Our Responses To Oil Spill Are Rapid, Says Shell

The Shell Petroleum Development Company of Nigeria Limited has said it remains devoted to quick and sharp response to oil spill cases as much as access and security conditions  permit teams to mobilise and deploy to spill sites to investigate, clean up and remediate such areas. “This is in addition to deploying technology and best…”
Tolani Faranpojo
March 19, 2018 4:27 pm

The Shell Petroleum Development Company of Nigeria Limited has said it remains devoted to quick and sharp response to oil spill cases as much as access and security conditions  permit teams to mobilise and deploy to spill sites to investigate, clean up and remediate such areas.

“This is in addition to deploying technology and best practices to make it more difficult for unauthorised persons to break pipelines and steal crude oil from its facilities,” the firm said in a statement on Sunday.

The oil major denied allegations of environmental mismanagement in the Niger Delta filed against it by Amnesty International.

The General Manager, External Relations, SPDC, Igo Weli, said, “SPDC, in collaboration with government regulators, responds swiftly to spill incidents as quickly as it can, and cleans up spills from its facilities regardless of the cause.

“We regularly test our emergency spill response procedures and capability to ensure that staff and contractors can respond rapidly to an incident. However, response to spills, clean-up and remediation depend on access to the spill site and ultimately on the security of personnel and equipment, while work is ongoing.”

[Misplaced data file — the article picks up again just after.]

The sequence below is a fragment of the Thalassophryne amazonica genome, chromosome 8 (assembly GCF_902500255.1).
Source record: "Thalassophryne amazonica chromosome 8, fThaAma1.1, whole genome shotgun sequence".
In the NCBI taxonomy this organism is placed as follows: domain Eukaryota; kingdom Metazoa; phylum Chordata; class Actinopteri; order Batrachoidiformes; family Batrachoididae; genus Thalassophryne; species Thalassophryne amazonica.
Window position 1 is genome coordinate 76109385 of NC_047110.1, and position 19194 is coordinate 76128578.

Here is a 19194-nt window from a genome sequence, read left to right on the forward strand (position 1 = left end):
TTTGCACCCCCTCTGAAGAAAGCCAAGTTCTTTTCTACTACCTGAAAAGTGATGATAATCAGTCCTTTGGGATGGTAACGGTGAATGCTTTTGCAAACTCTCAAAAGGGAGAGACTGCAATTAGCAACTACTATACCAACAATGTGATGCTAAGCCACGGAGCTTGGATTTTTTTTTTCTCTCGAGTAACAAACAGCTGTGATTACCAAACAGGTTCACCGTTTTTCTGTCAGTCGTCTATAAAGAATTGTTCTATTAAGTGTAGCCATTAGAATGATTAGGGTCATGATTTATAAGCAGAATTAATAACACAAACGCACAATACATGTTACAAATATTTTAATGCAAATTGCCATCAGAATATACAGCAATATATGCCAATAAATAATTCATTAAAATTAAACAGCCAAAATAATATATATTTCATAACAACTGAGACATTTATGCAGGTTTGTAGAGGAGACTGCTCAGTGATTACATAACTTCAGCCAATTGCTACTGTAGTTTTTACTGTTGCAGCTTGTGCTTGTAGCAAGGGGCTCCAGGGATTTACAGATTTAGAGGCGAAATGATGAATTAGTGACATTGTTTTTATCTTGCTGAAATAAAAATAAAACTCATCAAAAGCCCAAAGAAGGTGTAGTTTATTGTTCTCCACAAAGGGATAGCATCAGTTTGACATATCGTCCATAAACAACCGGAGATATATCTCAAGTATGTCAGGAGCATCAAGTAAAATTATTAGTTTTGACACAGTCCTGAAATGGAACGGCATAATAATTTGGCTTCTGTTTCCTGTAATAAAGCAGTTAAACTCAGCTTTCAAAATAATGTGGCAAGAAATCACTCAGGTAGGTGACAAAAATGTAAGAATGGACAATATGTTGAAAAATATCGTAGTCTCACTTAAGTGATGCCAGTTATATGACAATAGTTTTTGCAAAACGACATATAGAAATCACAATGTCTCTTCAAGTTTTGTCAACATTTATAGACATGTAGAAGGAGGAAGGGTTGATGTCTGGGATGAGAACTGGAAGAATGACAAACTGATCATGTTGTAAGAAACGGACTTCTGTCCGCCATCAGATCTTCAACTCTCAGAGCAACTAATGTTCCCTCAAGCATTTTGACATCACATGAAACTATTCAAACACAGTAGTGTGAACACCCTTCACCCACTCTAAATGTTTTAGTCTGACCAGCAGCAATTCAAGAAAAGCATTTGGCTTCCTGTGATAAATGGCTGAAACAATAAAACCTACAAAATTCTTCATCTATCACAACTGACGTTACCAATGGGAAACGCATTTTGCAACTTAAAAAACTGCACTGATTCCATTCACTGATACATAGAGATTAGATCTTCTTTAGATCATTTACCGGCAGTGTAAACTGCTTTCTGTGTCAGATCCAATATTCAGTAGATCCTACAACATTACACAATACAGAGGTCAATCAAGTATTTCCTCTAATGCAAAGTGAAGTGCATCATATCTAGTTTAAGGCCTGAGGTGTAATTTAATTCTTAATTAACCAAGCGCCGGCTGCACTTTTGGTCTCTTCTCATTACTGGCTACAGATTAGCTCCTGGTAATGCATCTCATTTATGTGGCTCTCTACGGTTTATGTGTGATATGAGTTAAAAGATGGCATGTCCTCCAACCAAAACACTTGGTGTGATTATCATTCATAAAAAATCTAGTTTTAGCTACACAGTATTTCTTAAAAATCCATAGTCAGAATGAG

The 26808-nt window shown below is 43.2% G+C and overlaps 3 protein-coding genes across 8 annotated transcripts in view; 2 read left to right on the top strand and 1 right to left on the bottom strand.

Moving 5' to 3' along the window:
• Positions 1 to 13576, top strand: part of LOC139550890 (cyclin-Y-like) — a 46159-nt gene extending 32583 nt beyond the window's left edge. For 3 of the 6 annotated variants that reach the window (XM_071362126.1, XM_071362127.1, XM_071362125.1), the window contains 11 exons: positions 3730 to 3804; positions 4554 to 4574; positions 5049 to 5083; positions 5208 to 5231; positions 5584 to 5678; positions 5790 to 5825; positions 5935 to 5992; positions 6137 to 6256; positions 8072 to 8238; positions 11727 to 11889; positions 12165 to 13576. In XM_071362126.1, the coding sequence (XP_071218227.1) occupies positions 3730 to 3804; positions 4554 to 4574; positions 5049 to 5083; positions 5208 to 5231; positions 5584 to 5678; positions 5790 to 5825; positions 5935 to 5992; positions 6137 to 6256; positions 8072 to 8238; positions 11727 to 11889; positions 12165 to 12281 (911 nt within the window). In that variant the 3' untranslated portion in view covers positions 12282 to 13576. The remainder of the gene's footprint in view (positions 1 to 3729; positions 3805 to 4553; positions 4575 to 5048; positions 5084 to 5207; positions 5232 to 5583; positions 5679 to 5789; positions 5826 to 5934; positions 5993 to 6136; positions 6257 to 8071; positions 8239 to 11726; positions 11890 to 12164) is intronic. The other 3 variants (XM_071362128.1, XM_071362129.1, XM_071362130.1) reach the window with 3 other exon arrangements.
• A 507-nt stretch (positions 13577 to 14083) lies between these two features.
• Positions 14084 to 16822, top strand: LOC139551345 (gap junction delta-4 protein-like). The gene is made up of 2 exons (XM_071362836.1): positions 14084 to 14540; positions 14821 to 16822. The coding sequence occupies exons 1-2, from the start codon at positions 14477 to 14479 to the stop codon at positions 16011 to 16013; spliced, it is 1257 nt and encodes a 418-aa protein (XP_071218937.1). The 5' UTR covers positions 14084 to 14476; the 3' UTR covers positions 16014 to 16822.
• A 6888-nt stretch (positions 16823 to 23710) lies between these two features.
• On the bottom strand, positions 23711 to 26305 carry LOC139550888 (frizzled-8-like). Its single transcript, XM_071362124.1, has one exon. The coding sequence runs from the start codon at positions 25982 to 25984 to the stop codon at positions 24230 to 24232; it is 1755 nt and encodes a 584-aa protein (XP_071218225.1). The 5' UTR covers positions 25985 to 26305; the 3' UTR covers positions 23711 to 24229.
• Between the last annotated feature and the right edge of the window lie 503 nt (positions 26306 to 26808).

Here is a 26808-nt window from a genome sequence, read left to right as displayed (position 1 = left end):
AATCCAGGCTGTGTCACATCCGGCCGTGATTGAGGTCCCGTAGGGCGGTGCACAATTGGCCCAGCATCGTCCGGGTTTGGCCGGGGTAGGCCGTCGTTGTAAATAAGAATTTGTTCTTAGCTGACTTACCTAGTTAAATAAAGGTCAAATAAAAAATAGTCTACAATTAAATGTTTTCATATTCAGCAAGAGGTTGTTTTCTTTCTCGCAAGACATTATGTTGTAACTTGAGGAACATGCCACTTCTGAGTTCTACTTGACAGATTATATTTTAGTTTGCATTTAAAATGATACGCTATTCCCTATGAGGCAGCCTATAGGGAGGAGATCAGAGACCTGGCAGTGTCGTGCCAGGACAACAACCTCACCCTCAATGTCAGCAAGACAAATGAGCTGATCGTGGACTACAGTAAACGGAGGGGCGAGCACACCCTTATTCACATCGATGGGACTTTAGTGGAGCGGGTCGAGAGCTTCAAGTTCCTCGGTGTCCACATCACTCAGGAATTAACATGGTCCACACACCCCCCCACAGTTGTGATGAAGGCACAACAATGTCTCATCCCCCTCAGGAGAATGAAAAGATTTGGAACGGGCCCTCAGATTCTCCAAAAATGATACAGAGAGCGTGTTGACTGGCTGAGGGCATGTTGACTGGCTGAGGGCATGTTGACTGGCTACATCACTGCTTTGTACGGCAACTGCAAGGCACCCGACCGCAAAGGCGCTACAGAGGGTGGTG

According to him, Amnesty International’s allegations are false, without merit and fail to recognise the complex environment in which the company operates where security, a sole prerogative of the government, remains a major concern with persisting incidents of criminality, kidnapping, vandalism, and threats from self-described militant groups, etc.

Weli added that transparency in the online reporting of spill incidents by SPDC since 2011, which Amnesty itself acknowledged, demonstrated its commitment to creating awareness and enhancing collaboration with key stakeholders on oil spill response and clean-up processes, and deepening understanding of the complex and challenging operating environment.

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